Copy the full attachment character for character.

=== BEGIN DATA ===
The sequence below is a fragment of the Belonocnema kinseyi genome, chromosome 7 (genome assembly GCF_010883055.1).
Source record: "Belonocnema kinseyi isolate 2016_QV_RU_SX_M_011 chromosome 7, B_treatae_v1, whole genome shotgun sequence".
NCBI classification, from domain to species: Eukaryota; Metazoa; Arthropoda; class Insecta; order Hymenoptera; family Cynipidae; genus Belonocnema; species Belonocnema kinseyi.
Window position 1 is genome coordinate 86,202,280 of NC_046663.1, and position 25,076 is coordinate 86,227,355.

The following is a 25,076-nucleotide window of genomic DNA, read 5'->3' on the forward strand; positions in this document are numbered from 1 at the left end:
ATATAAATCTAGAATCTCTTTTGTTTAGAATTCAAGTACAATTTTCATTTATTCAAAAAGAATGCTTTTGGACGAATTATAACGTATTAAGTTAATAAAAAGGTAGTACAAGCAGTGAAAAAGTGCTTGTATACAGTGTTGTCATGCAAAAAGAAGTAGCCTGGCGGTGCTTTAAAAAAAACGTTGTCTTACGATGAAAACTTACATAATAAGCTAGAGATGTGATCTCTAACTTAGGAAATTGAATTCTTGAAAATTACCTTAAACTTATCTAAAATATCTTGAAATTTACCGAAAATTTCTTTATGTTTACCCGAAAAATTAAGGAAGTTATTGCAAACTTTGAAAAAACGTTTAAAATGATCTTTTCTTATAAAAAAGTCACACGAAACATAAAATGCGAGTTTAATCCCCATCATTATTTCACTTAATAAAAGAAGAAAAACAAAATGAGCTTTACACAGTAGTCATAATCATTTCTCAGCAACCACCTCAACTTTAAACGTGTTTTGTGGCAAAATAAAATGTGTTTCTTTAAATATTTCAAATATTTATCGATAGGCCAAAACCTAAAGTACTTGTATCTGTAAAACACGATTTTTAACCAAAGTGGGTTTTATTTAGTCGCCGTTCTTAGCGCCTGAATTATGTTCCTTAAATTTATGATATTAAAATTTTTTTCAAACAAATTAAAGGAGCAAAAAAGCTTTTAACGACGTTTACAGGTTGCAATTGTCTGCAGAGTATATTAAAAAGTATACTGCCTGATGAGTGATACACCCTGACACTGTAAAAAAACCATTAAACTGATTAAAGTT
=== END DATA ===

The sequence below is a fragment of the Belonocnema kinseyi genome, chromosome 7 (genome assembly GCF_010883055.1).
Source record: "Belonocnema kinseyi isolate 2016_QV_RU_SX_M_011 chromosome 7, B_treatae_v1, whole genome shotgun sequence".
NCBI classification, from domain to species: Eukaryota; Metazoa; Arthropoda; class Insecta; order Hymenoptera; family Cynipidae; genus Belonocnema; species Belonocnema kinseyi.
Window position 1 is genome coordinate 86,202,280 of NC_046663.1, and position 25,076 is coordinate 86,227,355.

The following is a 25,076-nucleotide window of genomic DNA, read 5'->3' on the forward strand; positions in this document are numbered from 1 at the left end:
ATATAAATCTAGAATCTCTTTTGTTTAGAATTCAAGTACAATTTTCATTTATTCAAAAAGAATGCTTTTGGACGAATTATAACGTATTAAGTTAATAAAAAGGTAGTACAAGCAGTGAAAAAGTGCTTGTATACAGTGTTGTCATGCAAAAAGAAGTAGCCTGGCGGTGCTTTAAAAAAAACGTTGTCTTACGATGAAAACTTACATAATAAGCTAGAGATGTGATCTCTAACTTAGGAAATTGAATTCTTGAAAATTACCTTAAACTTATCTAAAATATCTTGAAATTTACCGAAAATTTCTTTATGTTTACCCGAAAAATTAAGGAAGTTATTGCAAACTTTGAAAAAACGTTTAAAATGATCTTTTCTTATAAAAAAGTCACACGAAACATAAAATGCGAGTTTAATCCCCATCATTATTTCACTTAATAAAAGAAGAAAAACAAAATGAGCTTTACACAGTAGTCATAATCATTTCTCAGCAACCACCTCAACTTTAAACGTGTTTTGTGGCAAAATAAAATGTGTTTCTTTAAATATTTCAAATATTTATCGATAGGCCAAAACCTAAAGTACTTGTATCTGTAAAACACGATTTTTAACCAAAGTGGGTTTTATTTAGTCGCCGTTCTTAGCGCCTGAATTATGTTCCTTAAATTTATGATATTAAAATTTTTTTCAAACAAATTAAAGGAGCAAAAAAGCTTTTAACGACGTTTACAGGTTGCAATTGTCTGCAGAGTATATTAAAAAGTATACTGCCTGATGAGTGATACACCCTGACACTGTAAAAAAACCATTAAACTGATTAAAGTT